As Becky put it, "I told him once right now you're in a position where you are saying, 'No you can't have that knife, you can't have that gun'"

"And you have to come back and change that into, 'No you can't have a cookie'"

Baby Bennie has no idea what he's missed, and his big brother David closing in on age three, will make up for the lost time with his father Dave's confident his sons will understand why he had to miss this part of their lives

"I feel that the military is an institution that preserves everything that we have, our way of life," he said, "And it was just important to be a part of that"

Becky, after working with other National Guard families, says in a way the boys are lucky to go through this at such a young age

"There are a lot of other kids that are struggling and trying to get to know their dads," she said,

"And their dads are very different now And they don't understand why they're different from when they left"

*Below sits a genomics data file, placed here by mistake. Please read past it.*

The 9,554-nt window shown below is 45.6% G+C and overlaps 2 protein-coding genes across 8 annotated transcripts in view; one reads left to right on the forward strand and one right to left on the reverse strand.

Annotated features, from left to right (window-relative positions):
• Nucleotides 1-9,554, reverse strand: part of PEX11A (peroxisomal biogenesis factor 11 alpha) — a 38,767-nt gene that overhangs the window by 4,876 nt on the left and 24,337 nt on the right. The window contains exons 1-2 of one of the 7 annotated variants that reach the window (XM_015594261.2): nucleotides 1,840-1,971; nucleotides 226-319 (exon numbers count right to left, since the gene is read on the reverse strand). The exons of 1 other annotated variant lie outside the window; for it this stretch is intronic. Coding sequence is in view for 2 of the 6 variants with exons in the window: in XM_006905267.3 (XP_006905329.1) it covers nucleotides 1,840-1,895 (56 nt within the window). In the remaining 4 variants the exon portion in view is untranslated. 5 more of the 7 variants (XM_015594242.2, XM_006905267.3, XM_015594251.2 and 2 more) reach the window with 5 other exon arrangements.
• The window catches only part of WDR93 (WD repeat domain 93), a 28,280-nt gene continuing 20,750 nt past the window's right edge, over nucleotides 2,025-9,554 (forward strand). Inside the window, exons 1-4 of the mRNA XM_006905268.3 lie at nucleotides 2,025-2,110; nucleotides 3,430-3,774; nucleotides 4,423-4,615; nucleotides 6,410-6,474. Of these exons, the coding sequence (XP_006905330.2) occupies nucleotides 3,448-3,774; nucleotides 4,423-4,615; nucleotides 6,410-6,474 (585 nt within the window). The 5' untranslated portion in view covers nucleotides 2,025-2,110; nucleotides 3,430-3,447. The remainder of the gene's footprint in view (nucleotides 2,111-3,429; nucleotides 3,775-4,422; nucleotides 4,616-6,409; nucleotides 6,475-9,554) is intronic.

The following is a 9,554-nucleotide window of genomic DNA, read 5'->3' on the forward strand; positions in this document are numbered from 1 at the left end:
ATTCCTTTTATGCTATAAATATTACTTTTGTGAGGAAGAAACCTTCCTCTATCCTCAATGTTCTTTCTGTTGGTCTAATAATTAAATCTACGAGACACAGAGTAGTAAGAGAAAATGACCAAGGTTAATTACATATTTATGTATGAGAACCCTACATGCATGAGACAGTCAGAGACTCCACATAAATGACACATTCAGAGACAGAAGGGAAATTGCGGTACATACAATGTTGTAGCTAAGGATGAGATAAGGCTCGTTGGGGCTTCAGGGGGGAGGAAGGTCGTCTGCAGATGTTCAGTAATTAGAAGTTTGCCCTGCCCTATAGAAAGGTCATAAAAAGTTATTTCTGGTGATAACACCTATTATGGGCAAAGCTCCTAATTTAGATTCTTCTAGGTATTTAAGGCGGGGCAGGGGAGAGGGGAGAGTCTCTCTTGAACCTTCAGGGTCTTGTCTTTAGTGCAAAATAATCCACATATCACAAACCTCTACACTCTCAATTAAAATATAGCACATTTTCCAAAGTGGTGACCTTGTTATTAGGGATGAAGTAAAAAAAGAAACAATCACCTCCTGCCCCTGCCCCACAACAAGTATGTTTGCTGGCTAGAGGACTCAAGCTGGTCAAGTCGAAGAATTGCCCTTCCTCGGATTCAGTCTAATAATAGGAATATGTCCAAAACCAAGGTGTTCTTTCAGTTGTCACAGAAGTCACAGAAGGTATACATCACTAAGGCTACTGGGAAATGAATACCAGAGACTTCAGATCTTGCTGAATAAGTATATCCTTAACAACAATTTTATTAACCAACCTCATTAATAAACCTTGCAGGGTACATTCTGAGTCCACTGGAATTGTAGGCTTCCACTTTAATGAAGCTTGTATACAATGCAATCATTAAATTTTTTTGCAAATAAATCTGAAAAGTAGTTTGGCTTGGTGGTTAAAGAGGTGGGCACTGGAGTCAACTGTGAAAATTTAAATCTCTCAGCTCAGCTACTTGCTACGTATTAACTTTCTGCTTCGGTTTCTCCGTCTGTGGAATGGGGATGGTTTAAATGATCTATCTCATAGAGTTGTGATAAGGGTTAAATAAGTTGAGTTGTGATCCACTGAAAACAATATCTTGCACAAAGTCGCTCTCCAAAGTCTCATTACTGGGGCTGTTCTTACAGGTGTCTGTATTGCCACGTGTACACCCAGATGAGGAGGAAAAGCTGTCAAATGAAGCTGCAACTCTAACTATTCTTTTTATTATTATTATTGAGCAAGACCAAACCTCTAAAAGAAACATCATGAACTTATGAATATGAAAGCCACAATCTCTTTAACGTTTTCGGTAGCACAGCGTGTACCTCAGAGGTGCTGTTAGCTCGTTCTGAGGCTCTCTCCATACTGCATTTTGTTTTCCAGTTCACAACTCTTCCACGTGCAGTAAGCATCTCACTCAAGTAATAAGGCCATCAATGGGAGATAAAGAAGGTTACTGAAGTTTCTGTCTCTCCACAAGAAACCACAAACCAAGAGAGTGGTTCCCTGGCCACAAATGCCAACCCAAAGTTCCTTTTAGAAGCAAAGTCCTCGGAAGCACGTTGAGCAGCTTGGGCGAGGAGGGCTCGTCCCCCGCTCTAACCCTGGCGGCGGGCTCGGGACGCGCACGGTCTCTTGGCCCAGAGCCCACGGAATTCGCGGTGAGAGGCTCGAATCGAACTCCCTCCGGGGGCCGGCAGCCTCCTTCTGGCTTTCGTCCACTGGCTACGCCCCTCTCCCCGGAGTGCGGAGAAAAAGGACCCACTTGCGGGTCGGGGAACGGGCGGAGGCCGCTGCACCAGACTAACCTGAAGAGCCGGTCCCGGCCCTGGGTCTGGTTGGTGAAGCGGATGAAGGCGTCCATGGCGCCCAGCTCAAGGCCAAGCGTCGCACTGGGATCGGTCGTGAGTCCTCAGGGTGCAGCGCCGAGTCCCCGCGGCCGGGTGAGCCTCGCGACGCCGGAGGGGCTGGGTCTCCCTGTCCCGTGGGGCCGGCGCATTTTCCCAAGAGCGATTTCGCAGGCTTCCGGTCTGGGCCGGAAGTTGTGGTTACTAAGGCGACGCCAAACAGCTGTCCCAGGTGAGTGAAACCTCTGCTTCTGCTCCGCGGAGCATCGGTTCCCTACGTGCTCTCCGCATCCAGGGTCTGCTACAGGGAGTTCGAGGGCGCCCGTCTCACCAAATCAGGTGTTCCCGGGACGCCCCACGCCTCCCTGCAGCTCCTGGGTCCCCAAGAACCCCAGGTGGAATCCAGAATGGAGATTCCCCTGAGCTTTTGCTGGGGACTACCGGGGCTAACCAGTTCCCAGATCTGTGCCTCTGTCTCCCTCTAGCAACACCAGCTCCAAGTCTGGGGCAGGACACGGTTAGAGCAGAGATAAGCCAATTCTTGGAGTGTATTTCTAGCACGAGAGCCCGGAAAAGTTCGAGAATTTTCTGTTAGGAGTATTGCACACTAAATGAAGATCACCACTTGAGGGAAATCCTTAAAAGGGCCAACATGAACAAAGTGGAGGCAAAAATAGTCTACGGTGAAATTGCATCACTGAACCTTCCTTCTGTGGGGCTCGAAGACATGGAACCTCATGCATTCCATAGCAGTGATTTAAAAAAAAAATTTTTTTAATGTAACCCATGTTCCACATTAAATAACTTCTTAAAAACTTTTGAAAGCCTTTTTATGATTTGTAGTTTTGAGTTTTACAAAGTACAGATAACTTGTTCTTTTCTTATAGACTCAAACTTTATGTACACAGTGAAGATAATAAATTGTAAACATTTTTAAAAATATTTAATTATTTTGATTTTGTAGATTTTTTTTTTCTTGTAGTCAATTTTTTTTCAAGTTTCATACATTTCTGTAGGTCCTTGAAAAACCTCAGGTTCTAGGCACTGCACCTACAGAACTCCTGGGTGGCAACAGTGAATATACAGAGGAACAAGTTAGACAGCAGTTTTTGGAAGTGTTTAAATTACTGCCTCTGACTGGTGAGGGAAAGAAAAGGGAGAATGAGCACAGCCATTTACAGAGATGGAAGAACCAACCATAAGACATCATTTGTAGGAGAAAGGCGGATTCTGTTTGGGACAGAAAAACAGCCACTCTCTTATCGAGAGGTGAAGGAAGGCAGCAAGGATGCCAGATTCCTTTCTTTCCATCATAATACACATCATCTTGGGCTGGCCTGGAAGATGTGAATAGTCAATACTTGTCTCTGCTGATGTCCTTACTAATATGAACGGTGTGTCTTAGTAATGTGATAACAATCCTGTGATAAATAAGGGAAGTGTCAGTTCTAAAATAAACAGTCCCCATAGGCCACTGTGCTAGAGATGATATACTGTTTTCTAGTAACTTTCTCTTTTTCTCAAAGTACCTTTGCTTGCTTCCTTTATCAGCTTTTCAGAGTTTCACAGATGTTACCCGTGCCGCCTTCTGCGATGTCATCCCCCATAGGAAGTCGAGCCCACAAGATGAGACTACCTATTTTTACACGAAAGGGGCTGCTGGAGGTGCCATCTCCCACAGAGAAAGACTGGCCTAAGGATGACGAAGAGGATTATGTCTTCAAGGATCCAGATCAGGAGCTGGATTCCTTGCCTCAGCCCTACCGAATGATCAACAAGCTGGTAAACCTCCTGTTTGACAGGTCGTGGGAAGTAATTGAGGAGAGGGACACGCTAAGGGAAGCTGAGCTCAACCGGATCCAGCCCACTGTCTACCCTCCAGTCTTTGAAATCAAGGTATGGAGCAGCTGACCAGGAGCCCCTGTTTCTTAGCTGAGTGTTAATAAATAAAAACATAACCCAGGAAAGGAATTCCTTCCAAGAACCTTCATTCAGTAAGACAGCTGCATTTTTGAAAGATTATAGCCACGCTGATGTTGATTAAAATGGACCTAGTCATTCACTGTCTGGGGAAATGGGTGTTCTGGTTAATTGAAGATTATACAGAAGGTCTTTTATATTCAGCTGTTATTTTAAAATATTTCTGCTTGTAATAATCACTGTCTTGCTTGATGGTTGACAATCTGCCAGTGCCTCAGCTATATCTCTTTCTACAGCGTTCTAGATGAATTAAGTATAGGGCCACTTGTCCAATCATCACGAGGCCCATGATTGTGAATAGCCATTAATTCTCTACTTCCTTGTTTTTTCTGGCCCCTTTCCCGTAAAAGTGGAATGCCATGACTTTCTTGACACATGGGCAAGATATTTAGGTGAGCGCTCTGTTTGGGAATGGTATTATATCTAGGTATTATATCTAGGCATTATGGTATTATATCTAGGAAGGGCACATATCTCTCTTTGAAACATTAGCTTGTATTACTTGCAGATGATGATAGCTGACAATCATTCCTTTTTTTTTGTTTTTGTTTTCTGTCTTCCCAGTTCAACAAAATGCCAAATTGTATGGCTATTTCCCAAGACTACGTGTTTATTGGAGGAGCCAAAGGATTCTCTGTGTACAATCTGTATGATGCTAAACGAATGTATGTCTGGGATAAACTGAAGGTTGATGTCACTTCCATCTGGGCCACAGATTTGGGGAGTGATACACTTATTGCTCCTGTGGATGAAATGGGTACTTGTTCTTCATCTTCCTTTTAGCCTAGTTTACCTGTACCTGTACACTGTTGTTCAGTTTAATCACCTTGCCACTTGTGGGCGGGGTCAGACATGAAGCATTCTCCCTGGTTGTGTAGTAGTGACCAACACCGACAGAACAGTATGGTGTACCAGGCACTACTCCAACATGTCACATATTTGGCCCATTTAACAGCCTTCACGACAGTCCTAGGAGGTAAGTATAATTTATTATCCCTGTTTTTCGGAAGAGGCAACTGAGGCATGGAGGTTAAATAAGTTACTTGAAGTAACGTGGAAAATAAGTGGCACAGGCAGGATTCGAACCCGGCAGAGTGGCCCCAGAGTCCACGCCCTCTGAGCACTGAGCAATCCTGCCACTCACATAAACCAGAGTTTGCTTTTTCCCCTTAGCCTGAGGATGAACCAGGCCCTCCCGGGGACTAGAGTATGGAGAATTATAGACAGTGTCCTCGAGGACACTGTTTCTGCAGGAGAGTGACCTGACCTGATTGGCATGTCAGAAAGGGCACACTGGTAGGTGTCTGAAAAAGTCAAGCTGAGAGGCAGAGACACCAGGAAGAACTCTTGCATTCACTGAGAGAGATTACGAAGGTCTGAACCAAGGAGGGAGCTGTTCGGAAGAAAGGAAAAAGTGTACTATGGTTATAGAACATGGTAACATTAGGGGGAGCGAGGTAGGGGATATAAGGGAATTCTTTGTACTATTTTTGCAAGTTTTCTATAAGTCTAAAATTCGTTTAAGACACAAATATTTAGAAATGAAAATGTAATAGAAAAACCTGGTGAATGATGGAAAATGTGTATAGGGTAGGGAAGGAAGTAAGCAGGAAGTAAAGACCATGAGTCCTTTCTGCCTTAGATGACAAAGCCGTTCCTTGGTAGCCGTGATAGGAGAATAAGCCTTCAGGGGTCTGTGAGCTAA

Dave's different too He's more grateful than ever this Thanksgiving

"I thankful for all the support back in the state of Minnesota and thankful for my wife's company for supporting her and her boss And to her family"

"Mostly I'm thankful for my wife and my kids supporting me I'm thankful to be home"

By John Croman, KARE 11 News

(Copyright 2007 by KARE All Rights Reserved)
Article source: http://www.kare11.com/

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Month of the Military Child recognizes contributions of military kids

Posted: 2018-04-07  01:54 PM
Minnesota National Guard FOR IMMEDIATE RELEASE
April 7, 2018